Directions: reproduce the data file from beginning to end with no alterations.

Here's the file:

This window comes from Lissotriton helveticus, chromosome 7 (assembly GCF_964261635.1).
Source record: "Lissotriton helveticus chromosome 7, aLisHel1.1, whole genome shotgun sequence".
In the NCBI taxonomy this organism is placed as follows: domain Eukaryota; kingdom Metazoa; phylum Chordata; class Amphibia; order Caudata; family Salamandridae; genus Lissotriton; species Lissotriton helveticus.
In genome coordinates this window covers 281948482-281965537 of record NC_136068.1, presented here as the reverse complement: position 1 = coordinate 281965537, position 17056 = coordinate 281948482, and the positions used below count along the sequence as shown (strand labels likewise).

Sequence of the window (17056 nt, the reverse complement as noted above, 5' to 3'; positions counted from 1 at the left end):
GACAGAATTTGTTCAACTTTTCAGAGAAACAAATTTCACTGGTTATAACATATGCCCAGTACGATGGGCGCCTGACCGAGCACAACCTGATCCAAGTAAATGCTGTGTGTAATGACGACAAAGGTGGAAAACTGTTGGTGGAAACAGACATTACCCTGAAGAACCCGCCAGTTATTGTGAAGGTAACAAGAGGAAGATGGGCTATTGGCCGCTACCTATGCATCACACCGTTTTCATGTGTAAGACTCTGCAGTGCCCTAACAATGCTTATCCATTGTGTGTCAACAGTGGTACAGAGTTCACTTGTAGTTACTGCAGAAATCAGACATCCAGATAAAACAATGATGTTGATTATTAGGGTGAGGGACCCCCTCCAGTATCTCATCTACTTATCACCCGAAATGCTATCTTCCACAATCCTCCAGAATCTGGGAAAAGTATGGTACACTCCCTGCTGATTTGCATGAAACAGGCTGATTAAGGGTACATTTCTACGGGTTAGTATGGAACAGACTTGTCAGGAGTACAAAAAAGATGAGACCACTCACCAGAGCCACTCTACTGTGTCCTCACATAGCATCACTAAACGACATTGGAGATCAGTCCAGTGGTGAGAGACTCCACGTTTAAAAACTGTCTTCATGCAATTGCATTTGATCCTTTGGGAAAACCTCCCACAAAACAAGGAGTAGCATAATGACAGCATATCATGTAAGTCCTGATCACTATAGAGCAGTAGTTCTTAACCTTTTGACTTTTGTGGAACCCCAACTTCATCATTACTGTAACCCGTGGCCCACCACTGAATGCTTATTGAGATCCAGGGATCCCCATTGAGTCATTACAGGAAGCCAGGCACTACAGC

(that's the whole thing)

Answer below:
This window comes from Lissotriton helveticus, chromosome 7 (assembly GCF_964261635.1).
Source record: "Lissotriton helveticus chromosome 7, aLisHel1.1, whole genome shotgun sequence".
In the NCBI taxonomy this organism is placed as follows: domain Eukaryota; kingdom Metazoa; phylum Chordata; class Amphibia; order Caudata; family Salamandridae; genus Lissotriton; species Lissotriton helveticus.
In genome coordinates this window covers 281948482-281965537 of record NC_136068.1, presented here as the reverse complement: position 1 = coordinate 281965537, position 17056 = coordinate 281948482, and the positions used below count along the sequence as shown (strand labels likewise).

Sequence of the window (17056 nt, the reverse complement as noted above, 5' to 3'; positions counted from 1 at the left end):
GACAGAATTTGTTCAACTTTTCAGAGAAACAAATTTCACTGGTTATAACATATGCCCAGTACGATGGGCGCCTGACCGAGCACAACCTGATCCAAGTAAATGCTGTGTGTAATGACGACAAAGGTGGAAAACTGTTGGTGGAAACAGACATTACCCTGAAGAACCCGCCAGTTATTGTGAAGGTAACAAGAGGAAGATGGGCTATTGGCCGCTACCTATGCATCACACCGTTTTCATGTGTAAGACTCTGCAGTGCCCTAACAATGCTTATCCATTGTGTGTCAACAGTGGTACAGAGTTCACTTGTAGTTACTGCAGAAATCAGACATCCAGATAAAACAATGATGTTGATTATTAGGGTGAGGGACCCCCTCCAGTATCTCATCTACTTATCACCCGAAATGCTATCTTCCACAATCCTCCAGAATCTGGGAAAAGTATGGTACACTCCCTGCTGATTTGCATGAAACAGGCTGATTAAGGGTACATTTCTACGGGTTAGTATGGAACAGACTTGTCAGGAGTACAAAAAAGATGAGACCACTCACCAGAGCCACTCTACTGTGTCCTCACATAGCATCACTAAACGACATTGGAGATCAGTCCAGTGGTGAGAGACTCCACGTTTAAAAACTGTCTTCATGCAATTGCATTTGATCCTTTGGGAAAACCTCCCACAAAACAAGGAGTAGCATAATGACAGCATATCATGTAAGTCCTGATCACTATAGAGCAGTAGTTCTTAACCTTTTGACTTTTGTGGAACCCCAACTTCATCATTACTGTAACCCGTGGCCCACCACTGAATGCTTATTGAGATCCAGGGATCCCCATTGAGTCATTACAGGAAGCCAGGCACTACAGC